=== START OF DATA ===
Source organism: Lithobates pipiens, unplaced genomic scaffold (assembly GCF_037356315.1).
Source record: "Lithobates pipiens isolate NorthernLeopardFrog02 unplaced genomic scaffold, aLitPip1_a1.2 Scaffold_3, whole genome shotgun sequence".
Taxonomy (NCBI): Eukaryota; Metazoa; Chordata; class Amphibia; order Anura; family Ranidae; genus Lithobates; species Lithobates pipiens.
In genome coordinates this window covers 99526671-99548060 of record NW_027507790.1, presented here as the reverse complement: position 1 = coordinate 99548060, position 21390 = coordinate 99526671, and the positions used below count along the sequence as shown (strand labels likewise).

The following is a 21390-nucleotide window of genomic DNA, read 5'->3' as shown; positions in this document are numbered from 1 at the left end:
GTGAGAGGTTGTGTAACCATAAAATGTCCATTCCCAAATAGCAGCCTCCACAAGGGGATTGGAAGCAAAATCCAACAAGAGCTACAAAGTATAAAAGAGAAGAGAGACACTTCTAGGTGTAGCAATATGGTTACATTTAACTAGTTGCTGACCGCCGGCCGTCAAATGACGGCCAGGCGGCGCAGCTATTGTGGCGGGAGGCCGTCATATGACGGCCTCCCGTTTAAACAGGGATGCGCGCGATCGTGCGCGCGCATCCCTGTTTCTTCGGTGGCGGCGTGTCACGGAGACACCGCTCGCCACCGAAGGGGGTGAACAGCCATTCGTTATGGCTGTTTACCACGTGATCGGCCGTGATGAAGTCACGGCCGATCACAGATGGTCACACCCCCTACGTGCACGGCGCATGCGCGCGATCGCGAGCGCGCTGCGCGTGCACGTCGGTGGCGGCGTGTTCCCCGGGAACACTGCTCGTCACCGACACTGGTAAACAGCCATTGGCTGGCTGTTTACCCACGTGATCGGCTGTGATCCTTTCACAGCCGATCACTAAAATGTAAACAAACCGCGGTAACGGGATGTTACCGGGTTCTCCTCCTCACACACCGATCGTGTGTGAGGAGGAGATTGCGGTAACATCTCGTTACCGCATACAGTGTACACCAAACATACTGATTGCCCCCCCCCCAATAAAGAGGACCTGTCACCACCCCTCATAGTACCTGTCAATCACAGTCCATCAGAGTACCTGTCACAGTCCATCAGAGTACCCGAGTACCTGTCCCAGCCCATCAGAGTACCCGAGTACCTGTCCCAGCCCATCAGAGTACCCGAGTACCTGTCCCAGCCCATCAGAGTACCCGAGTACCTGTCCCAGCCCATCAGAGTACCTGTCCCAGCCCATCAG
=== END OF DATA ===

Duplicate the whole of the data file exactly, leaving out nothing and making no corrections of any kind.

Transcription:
Source organism: Lithobates pipiens, unplaced genomic scaffold (assembly GCF_037356315.1).
Source record: "Lithobates pipiens isolate NorthernLeopardFrog02 unplaced genomic scaffold, aLitPip1_a1.2 Scaffold_3, whole genome shotgun sequence".
Taxonomy (NCBI): Eukaryota; Metazoa; Chordata; class Amphibia; order Anura; family Ranidae; genus Lithobates; species Lithobates pipiens.
In genome coordinates this window covers 99526671-99548060 of record NW_027507790.1, presented here as the reverse complement: position 1 = coordinate 99548060, position 21390 = coordinate 99526671, and the positions used below count along the sequence as shown (strand labels likewise).

The following is a 21390-nucleotide window of genomic DNA, read 5'->3' as shown; positions in this document are numbered from 1 at the left end:
GTGAGAGGTTGTGTAACCATAAAATGTCCATTCCCAAATAGCAGCCTCCACAAGGGGATTGGAAGCAAAATCCAACAAGAGCTACAAAGTATAAAAGAGAAGAGAGACACTTCTAGGTGTAGCAATATGGTTACATTTAACTAGTTGCTGACCGCCGGCCGTCAAATGACGGCCAGGCGGCGCAGCTATTGTGGCGGGAGGCCGTCATATGACGGCCTCCCGTTTAAACAGGGATGCGCGCGATCGTGCGCGCGCATCCCTGTTTCTTCGGTGGCGGCGTGTCACGGAGACACCGCTCGCCACCGAAGGGGGTGAACAGCCATTCGTTATGGCTGTTTACCACGTGATCGGCCGTGATGAAGTCACGGCCGATCACAGATGGTCACACCCCCTACGTGCACGGCGCATGCGCGCGATCGCGAGCGCGCTGCGCGTGCACGTCGGTGGCGGCGTGTTCCCCGGGAACACTGCTCGTCACCGACACTGGTAAACAGCCATTGGCTGGCTGTTTACCCACGTGATCGGCTGTGATCCTTTCACAGCCGATCACTAAAATGTAAACAAACCGCGGTAACGGGATGTTACCGGGTTCTCCTCCTCACACACCGATCGTGTGTGAGGAGGAGATTGCGGTAACATCTCGTTACCGCATACAGTGTACACCAAACATACTGATTGCCCCCCCCCCAATAAAGAGGACCTGTCACCACCCCTCATAGTACCTGTCAATCACAGTCCATCAGAGTACCTGTCACAGTCCATCAGAGTACCCGAGTACCTGTCCCAGCCCATCAGAGTACCCGAGTACCTGTCCCAGCCCATCAGAGTACCCGAGTACCTGTCCCAGCCCATCAGAGTACCCGAGTACCTGTCCCAGCCCATCAGAGTACCTGTCCCAGCCCATCAG